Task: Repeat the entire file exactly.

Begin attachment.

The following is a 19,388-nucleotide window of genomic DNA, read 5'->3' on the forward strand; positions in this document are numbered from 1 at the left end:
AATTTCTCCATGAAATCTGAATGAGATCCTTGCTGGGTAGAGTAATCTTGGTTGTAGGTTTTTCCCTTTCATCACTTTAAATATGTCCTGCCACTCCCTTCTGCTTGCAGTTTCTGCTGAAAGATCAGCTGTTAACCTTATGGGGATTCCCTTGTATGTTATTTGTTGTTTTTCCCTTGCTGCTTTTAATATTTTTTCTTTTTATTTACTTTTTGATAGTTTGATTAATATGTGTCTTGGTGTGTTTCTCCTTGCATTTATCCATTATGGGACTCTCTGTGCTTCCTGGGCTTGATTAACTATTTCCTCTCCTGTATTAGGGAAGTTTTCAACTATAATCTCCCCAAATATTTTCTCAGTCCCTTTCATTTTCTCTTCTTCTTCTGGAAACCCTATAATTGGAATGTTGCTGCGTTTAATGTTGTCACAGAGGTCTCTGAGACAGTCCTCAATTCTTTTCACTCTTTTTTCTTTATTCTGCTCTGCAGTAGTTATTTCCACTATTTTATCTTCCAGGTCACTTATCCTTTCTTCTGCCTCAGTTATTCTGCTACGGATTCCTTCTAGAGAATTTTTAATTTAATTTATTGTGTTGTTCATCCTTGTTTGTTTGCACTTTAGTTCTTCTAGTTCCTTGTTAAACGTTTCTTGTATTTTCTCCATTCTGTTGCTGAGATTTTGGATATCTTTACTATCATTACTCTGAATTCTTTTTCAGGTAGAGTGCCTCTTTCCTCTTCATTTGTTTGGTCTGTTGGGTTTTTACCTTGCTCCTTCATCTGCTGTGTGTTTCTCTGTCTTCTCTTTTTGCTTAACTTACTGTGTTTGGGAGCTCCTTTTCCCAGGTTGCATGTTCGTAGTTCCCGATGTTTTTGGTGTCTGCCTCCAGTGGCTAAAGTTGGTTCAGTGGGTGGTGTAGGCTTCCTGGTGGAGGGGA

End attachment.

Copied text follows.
The following is a 19,388-nucleotide window of genomic DNA, read 5'->3' on the forward strand; positions in this document are numbered from 1 at the left end:
AATTTCTCCATGAAATCTGAATGAGATCCTTGCTGGGTAGAGTAATCTTGGTTGTAGGTTTTTCCCTTTCATCACTTTAAATATGTCCTGCCACTCCCTTCTGCTTGCAGTTTCTGCTGAAAGATCAGCTGTTAACCTTATGGGGATTCCCTTGTATGTTATTTGTTGTTTTTCCCTTGCTGCTTTTAATATTTTTTCTTTTTATTTACTTTTTGATAGTTTGATTAATATGTGTCTTGGTGTGTTTCTCCTTGCATTTATCCATTATGGGACTCTCTGTGCTTCCTGGGCTTGATTAACTATTTCCTCTCCTGTATTAGGGAAGTTTTCAACTATAATCTCCCCAAATATTTTCTCAGTCCCTTTCATTTTCTCTTCTTCTTCTGGAAACCCTATAATTGGAATGTTGCTGCGTTTAATGTTGTCACAGAGGTCTCTGAGACAGTCCTCAATTCTTTTCACTCTTTTTTCTTTATTCTGCTCTGCAGTAGTTATTTCCACTATTTTATCTTCCAGGTCACTTATCCTTTCTTCTGCCTCAGTTATTCTGCTACGGATTCCTTCTAGAGAATTTTTAATTTAATTTATTGTGTTGTTCATCCTTGTTTGTTTGCACTTTAGTTCTTCTAGTTCCTTGTTAAACGTTTCTTGTATTTTCTCCATTCTGTTGCTGAGATTTTGGATATCTTTACTATCATTACTCTGAATTCTTTTTCAGGTAGAGTGCCTCTTTCCTCTTCATTTGTTTGGTCTGTTGGGTTTTTACCTTGCTCCTTCATCTGCTGTGTGTTTCTCTGTCTTCTCTTTTTGCTTAACTTACTGTGTTTGGGAGCTCCTTTTCCCAGGTTGCATGTTCGTAGTTCCCGATGTTTTTGGTGTCTGCCTCCAGTGGCTAAAGTTGGTTCAGTGGGTGGTGTAGGCTTCCTGGTGGAGGGGA